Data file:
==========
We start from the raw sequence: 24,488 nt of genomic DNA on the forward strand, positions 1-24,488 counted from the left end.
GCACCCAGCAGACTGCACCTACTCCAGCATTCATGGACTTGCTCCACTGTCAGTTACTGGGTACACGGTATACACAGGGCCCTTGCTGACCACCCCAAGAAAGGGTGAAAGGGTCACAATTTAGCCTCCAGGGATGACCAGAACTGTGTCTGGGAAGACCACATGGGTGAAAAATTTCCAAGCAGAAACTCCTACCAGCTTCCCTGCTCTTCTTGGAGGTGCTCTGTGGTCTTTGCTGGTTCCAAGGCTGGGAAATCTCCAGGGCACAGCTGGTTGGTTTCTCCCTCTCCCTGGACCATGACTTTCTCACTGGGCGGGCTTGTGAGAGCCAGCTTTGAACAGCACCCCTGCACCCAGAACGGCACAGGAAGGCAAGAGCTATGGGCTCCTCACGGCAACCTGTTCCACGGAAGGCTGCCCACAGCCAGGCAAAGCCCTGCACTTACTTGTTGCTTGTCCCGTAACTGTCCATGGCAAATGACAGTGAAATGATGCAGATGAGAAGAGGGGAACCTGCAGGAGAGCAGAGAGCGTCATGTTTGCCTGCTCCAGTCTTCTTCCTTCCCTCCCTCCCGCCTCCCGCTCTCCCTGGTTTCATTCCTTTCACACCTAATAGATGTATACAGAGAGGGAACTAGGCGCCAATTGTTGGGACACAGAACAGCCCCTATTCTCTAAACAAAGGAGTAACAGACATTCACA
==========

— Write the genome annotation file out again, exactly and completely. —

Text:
We start from the raw sequence: 24,488 nt of genomic DNA on the forward strand, positions 1-24,488 counted from the left end.
GCACCCAGCAGACTGCACCTACTCCAGCATTCATGGACTTGCTCCACTGTCAGTTACTGGGTACACGGTATACACAGGGCCCTTGCTGACCACCCCAAGAAAGGGTGAAAGGGTCACAATTTAGCCTCCAGGGATGACCAGAACTGTGTCTGGGAAGACCACATGGGTGAAAAATTTCCAAGCAGAAACTCCTACCAGCTTCCCTGCTCTTCTTGGAGGTGCTCTGTGGTCTTTGCTGGTTCCAAGGCTGGGAAATCTCCAGGGCACAGCTGGTTGGTTTCTCCCTCTCCCTGGACCATGACTTTCTCACTGGGCGGGCTTGTGAGAGCCAGCTTTGAACAGCACCCCTGCACCCAGAACGGCACAGGAAGGCAAGAGCTATGGGCTCCTCACGGCAACCTGTTCCACGGAAGGCTGCCCACAGCCAGGCAAAGCCCTGCACTTACTTGTTGCTTGTCCCGTAACTGTCCATGGCAAATGACAGTGAAATGATGCAGATGAGAAGAGGGGAACCTGCAGGAGAGCAGAGAGCGTCATGTTTGCCTGCTCCAGTCTTCTTCCTTCCCTCCCTCCCGCCTCCCGCTCTCCCTGGTTTCATTCCTTTCACACCTAATAGATGTATACAGAGAGGGAACTAGGCGCCAATTGTTGGGACACAGAACAGCCCCTATTCTCTAAACAAAGGAGTAACAGACATTCACA